- Combining military aid with development assistance: The Obama administration has dramatically increased aid to Yemen, reaching approximately $300 million for 2011. Brennan stressed that half of these funds are earmarked for non-military assistance. Civilian agencies such as USAID and the Departments of Justice, Agriculture, Treasury, and Health and Human Services are working alongside the Departments of Defense and Homeland Security to improve stability and prosperity in Yemen, Brennan said.
- Capacity-building: Strengthening the capacity of Yemen’s counter-terrorism apparatus will allow the United States to ramp down security aid and assistance over time, Brennan said. U.S. counter-terrorism forces are actively training their Yemeni counterparts and working to refine Yemen’s airport screening procedures.
- Reintegrating Guantanamo detainees: The Obama administration is working with Yemen’s government to ensure that Yemeni nationals released from Guantanamo Bay do not revert to extremism. This task requires confronting the economic and social forces that render individuals vulnerable to radical ideologies, and Brennan said that the Yemeni government is working to develop rehabilitation programs that would provide former detainees with job training and psychological and religious counseling.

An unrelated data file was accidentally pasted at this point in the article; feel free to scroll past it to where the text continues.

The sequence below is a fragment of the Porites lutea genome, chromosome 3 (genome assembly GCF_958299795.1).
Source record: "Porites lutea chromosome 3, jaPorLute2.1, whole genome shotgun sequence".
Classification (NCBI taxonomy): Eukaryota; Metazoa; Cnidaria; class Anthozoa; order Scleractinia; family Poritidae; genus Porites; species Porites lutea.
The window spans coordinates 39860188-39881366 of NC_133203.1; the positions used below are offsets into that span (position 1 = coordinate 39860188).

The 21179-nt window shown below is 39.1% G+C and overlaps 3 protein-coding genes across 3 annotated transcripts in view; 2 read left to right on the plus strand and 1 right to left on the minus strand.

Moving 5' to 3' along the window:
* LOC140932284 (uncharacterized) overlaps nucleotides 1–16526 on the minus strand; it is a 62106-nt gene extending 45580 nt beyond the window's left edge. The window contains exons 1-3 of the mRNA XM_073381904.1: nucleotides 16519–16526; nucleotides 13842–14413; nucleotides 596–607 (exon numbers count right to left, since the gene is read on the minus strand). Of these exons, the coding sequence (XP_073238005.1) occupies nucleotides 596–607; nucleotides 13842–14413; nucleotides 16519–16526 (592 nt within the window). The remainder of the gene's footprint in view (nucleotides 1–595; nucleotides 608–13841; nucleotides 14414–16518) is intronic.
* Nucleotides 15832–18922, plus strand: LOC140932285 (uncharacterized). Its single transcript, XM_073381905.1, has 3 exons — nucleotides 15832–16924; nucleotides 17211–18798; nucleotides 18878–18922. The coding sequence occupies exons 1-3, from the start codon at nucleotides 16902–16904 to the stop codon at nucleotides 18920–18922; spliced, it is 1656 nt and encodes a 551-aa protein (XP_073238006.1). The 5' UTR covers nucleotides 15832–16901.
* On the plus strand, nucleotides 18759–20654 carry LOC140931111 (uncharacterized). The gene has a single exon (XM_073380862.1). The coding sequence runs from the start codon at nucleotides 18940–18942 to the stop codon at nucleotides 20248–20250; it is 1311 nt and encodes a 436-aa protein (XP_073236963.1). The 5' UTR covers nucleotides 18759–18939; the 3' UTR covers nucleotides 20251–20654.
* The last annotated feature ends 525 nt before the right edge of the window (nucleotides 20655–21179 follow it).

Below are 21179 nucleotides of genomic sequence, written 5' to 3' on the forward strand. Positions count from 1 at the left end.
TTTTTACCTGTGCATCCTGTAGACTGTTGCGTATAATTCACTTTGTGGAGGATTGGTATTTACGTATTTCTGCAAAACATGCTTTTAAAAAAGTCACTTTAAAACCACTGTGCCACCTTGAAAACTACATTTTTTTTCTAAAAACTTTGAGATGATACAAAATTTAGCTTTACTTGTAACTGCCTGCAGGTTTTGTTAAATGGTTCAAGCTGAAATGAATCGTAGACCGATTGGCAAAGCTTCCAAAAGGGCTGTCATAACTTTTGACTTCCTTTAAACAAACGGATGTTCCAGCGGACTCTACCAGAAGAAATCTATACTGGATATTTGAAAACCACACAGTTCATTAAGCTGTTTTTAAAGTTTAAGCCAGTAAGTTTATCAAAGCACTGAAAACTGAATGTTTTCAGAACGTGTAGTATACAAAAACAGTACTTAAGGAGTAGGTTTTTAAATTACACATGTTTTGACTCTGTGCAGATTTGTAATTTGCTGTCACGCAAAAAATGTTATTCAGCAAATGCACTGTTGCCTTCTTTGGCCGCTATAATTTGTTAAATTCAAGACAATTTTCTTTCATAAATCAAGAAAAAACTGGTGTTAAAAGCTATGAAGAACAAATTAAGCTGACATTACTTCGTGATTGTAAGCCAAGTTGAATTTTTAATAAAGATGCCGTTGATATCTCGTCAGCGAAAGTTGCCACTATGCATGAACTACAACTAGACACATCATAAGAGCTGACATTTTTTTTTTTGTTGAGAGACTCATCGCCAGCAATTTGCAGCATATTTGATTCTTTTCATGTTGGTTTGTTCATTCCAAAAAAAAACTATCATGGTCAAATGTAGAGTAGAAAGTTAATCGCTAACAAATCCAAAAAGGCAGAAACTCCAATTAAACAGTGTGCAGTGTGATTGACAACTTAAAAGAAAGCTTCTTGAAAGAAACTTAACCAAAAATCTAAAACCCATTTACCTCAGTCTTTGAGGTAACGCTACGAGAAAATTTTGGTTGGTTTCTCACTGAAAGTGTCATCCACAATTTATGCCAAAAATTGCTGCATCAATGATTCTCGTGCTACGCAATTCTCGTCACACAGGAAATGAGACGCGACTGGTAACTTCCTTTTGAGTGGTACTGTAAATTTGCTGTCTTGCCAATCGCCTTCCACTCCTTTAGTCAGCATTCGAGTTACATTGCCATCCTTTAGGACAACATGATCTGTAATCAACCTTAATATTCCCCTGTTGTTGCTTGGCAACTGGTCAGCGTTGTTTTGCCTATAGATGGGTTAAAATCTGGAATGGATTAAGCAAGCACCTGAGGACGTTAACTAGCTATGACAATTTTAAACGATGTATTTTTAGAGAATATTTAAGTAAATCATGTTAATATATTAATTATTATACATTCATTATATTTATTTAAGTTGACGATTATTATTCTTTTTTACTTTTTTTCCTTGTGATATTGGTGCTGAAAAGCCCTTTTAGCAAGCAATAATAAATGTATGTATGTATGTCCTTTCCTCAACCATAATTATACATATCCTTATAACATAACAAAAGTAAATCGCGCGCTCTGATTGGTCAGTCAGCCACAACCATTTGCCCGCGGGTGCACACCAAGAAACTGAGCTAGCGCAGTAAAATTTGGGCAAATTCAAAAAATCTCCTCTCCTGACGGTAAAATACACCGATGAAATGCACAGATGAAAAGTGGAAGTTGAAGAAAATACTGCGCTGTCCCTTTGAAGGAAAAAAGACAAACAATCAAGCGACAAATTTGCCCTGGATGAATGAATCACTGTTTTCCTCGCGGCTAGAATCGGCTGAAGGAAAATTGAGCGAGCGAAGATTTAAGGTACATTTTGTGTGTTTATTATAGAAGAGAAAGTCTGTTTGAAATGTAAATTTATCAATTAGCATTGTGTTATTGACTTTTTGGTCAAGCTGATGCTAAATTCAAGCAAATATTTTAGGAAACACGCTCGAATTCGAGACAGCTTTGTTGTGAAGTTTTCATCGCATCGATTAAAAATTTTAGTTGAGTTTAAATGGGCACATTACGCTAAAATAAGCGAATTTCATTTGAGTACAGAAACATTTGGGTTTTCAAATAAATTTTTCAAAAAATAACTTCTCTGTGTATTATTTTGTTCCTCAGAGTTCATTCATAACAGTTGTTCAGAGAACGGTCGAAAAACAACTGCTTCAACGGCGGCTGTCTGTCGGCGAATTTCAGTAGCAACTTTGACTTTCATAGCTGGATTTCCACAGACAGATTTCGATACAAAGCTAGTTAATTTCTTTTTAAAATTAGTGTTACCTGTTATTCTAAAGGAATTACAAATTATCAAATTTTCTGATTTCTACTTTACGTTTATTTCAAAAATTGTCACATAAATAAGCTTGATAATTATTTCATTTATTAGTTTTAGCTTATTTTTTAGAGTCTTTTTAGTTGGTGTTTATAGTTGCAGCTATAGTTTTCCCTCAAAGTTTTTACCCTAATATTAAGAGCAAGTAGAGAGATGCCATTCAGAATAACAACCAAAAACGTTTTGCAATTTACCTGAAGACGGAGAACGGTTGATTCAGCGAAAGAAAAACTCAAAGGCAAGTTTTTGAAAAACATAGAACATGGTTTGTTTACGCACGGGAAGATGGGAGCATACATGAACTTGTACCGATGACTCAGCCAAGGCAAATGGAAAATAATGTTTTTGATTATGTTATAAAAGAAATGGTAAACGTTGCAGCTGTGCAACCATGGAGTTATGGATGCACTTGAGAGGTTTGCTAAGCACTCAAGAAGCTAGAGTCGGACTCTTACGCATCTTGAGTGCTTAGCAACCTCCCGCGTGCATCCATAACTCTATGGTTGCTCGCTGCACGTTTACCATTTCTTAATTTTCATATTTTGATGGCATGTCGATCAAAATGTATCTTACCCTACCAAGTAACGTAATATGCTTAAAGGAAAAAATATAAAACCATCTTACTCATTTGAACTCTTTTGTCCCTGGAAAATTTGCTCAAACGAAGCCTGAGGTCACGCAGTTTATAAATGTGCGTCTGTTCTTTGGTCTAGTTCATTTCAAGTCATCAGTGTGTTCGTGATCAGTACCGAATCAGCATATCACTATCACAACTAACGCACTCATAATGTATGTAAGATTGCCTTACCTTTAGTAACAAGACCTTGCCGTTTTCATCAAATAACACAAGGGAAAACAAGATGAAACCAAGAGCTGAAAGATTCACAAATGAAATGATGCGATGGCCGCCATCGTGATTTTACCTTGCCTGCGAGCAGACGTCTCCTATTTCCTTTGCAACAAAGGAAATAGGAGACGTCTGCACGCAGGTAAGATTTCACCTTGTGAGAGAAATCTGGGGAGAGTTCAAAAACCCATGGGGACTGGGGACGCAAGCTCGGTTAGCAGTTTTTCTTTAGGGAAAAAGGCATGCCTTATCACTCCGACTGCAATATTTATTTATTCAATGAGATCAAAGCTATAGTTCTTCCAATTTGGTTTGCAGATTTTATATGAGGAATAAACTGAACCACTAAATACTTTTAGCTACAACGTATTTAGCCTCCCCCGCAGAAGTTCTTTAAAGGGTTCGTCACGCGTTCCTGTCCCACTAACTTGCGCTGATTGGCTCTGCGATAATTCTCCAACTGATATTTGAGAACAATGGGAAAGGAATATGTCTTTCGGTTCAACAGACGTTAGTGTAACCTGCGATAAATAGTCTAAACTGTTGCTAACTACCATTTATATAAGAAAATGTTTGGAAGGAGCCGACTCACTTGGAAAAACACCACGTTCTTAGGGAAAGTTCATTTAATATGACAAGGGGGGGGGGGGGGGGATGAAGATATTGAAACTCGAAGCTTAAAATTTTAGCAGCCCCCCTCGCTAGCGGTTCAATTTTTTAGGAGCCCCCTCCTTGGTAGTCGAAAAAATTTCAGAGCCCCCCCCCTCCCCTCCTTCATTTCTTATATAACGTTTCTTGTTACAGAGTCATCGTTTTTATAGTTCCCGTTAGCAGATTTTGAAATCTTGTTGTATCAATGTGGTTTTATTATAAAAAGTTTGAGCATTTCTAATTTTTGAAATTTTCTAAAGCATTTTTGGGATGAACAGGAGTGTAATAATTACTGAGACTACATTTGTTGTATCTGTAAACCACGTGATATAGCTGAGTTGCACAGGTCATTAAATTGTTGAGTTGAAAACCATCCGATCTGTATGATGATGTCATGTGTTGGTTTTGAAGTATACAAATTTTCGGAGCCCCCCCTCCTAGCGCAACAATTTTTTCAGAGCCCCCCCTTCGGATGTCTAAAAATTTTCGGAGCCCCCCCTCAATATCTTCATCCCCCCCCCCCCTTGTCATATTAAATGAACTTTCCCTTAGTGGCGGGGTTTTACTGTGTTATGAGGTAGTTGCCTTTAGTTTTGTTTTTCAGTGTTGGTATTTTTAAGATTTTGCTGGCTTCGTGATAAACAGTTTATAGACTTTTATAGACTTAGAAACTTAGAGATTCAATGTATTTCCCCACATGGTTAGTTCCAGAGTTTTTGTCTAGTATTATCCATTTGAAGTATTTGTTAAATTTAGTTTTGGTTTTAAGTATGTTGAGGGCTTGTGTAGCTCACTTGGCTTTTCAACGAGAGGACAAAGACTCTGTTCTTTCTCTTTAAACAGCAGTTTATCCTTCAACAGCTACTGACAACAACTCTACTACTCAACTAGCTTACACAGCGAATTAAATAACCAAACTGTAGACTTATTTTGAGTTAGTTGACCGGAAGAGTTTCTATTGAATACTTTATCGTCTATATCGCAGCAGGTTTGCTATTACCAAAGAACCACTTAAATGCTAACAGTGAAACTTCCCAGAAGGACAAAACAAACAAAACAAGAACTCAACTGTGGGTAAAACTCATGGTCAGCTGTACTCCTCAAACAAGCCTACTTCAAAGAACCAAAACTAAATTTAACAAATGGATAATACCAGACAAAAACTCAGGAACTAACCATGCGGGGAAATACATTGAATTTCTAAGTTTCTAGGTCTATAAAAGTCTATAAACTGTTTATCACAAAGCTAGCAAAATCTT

- International support: Brennan stressed that Yemen needs the support of the United States and other allies to effectively combat terrorism. The Obama administration is working with the Friends of Yemen—a coalition of international partners—to facilitate the flow of aid to Yemen. “The international community will not stand by idly and watch Yemen fall victim to al-Qaeda’s murderous strategy,” Brennan said.
- A bilateral relationship based on honesty: The recent release of classified State Department cables by the WikiLeaks website has shed light on tensions in the U.S.-Yemeni relationship. Yemeni officials have criticized the United States for failing to provide adequate military support, while U.S. officials have called on President Saleh’s government to crack down on smuggling and enforce stricter airport screening procedures. Alluding to these disagreements, Brennan said, “That is the hallmark of true friendship: not telling the other what they want to hear but telling the other what they need to hear.”